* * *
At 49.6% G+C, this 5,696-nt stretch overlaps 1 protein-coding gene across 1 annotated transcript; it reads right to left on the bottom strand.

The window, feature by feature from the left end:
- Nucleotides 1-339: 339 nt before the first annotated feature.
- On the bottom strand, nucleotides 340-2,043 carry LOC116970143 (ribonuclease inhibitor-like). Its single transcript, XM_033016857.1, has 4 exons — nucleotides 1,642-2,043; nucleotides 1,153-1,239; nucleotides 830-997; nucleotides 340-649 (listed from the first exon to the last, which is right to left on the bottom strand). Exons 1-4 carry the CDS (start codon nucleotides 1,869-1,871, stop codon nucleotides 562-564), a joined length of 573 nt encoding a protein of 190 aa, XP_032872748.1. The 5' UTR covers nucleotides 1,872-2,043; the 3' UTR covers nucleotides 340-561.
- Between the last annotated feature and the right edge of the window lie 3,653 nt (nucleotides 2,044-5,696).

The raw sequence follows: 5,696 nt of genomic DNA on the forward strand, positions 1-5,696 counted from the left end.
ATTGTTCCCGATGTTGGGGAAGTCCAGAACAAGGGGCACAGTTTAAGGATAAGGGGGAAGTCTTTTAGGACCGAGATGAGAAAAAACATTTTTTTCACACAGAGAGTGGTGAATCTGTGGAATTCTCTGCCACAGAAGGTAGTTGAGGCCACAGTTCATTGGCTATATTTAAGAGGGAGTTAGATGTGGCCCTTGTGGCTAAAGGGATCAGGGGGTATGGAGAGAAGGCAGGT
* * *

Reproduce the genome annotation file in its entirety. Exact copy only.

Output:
At 49.6% G+C, this 5,696-nt stretch overlaps 1 protein-coding gene across 1 annotated transcript; it reads right to left on the bottom strand.

The window, feature by feature from the left end:
- Nucleotides 1-339: 339 nt before the first annotated feature.
- On the bottom strand, nucleotides 340-2,043 carry LOC116970143 (ribonuclease inhibitor-like). Its single transcript, XM_033016857.1, has 4 exons — nucleotides 1,642-2,043; nucleotides 1,153-1,239; nucleotides 830-997; nucleotides 340-649 (listed from the first exon to the last, which is right to left on the bottom strand). Exons 1-4 carry the CDS (start codon nucleotides 1,869-1,871, stop codon nucleotides 562-564), a joined length of 573 nt encoding a protein of 190 aa, XP_032872748.1. The 5' UTR covers nucleotides 1,872-2,043; the 3' UTR covers nucleotides 340-561.
- Between the last annotated feature and the right edge of the window lie 3,653 nt (nucleotides 2,044-5,696).

The raw sequence follows: 5,696 nt of genomic DNA on the forward strand, positions 1-5,696 counted from the left end.
ATTGTTCCCGATGTTGGGGAAGTCCAGAACAAGGGGCACAGTTTAAGGATAAGGGGGAAGTCTTTTAGGACCGAGATGAGAAAAAACATTTTTTTCACACAGAGAGTGGTGAATCTGTGGAATTCTCTGCCACAGAAGGTAGTTGAGGCCACAGTTCATTGGCTATATTTAAGAGGGAGTTAGATGTGGCCCTTGTGGCTAAAGGGATCAGGGGGTATGGAGAGAAGGCAGGT